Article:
UPDATED: Oct 1, 2022
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If my employer had me sign a document stating
that I would give 3 weeks notice or else I
would need to pay 3 weeks worth of pay, would
this hold up in court? I am in a position that
has become highly stressful and really would
like to get out asap. If I had records from a
mental health care provider proving it to be
unhealthy from a Medical standpoint, would that
Asked on January 4, 2018 under Employment Labor Law, Washington
SJZ, Member, New York Bar / FreeAdvice Contributing Attorney
Answered 4 years ago | Contributor
1) Yes, if you signed an agreement requiring 3 weeks notice, that is legal and enforceable: you contractually agreed to 3 weeks notice, and limitations on terminating employment--whether on employers or employees--are legal.
2) No, a note from a mental health provider would not help:
a) You own health issues or other aspects of your personal situation do not provide grounds to terminate or modify a contract without the consent of the other party. (If they did, contracts would be worthless: someone could always come up with some hardship they are suffering to let them get out of the contract.)
b) Under employment at will (which is the law of this nation except when you have a written employment contract to the contrary), a workplace is allowed to be stressful, overwhelming, intimidating, etc.--there is no legal limit or restriction on this. Therefore, since it is perfectly legal for the job to be stressful, overwhelming, or intimidating, these facts do not provide any basis to get out of your job earlier than you had agreed.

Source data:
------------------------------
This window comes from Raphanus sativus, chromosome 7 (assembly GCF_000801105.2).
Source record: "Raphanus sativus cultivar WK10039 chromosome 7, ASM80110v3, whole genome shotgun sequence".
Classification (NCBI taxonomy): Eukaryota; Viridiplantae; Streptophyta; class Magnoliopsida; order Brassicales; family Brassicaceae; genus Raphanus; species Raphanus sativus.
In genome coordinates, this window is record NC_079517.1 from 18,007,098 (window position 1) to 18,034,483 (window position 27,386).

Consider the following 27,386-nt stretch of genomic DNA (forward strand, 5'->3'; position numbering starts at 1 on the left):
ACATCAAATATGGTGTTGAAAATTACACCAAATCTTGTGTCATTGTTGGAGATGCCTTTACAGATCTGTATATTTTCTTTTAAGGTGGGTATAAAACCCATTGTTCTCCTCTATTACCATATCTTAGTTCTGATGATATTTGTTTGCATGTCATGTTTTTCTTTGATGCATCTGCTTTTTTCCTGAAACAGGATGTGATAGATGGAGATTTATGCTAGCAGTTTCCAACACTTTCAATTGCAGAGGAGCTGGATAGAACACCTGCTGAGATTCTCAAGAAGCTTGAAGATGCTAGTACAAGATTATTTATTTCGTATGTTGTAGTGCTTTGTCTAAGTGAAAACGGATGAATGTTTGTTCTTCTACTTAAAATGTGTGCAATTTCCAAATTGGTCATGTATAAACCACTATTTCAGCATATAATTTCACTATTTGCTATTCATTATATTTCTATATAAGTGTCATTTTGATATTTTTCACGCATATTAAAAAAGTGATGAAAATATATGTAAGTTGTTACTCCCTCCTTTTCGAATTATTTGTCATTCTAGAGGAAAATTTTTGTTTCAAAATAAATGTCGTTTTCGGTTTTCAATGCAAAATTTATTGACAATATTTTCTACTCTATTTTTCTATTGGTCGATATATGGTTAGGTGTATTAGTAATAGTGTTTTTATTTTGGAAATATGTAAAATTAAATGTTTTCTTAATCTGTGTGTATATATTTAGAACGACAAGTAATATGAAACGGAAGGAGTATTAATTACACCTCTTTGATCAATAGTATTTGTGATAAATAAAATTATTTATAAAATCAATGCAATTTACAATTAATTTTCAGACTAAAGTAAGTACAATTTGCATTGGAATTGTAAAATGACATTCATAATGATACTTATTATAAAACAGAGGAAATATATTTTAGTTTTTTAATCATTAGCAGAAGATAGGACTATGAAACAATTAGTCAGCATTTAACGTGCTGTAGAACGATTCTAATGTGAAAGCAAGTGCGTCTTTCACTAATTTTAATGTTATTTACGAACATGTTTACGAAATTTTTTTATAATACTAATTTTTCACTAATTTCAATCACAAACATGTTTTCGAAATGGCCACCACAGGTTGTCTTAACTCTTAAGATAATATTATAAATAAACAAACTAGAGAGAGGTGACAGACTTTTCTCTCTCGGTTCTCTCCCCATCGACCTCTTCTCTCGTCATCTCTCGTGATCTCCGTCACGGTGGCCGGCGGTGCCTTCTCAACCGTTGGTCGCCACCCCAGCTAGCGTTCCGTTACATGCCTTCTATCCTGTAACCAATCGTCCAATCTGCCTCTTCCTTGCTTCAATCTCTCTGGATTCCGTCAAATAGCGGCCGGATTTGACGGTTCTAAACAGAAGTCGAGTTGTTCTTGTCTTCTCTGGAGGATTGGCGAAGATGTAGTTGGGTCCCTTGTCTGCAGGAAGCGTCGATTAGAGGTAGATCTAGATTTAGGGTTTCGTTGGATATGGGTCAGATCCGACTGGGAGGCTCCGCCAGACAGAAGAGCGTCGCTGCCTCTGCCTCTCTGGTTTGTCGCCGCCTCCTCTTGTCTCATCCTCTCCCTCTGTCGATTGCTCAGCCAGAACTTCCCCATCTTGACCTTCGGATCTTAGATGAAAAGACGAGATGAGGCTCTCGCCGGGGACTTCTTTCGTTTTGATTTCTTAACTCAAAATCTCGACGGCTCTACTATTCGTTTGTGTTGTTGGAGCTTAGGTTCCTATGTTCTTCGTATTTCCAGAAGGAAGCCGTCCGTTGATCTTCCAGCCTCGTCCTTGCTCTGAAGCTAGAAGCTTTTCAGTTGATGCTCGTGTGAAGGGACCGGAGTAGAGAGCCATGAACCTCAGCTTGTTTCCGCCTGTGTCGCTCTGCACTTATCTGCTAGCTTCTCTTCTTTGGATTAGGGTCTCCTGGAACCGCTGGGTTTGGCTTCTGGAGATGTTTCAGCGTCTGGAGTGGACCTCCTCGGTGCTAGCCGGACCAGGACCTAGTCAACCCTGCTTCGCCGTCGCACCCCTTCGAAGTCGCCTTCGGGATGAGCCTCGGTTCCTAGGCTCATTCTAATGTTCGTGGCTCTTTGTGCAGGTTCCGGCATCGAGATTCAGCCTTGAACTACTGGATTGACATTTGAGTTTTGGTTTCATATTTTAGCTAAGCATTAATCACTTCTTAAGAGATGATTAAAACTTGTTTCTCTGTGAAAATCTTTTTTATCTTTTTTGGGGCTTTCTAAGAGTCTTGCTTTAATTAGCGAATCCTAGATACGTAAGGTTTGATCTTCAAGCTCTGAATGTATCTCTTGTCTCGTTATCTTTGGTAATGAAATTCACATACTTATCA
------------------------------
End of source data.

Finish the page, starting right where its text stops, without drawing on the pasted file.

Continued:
IMPORTANT NOTICE: The Answer(s) provided above are for general information only. The attorney providing the answer was not serving as the attorney for the person submitting the question or in any attorney-client relationship with such person. Laws may vary from state to state, and sometimes change. Tiny variations in the facts, or a fact not set forth in a question, often can change a legal outcome or an attorney's conclusion. Although AttorneyPages.com has verified the attorney was admitted to practice law in at least one jurisdiction, he or she may not be authorized to practice law in the jurisdiction referred to in the question, nor is he or she necessarily experienced in the area of the law involved. Unlike the information in the Answer(s) above, upon which you should NOT rely, for personal advice you can rely upon we suggest you retain an attorney to represent you.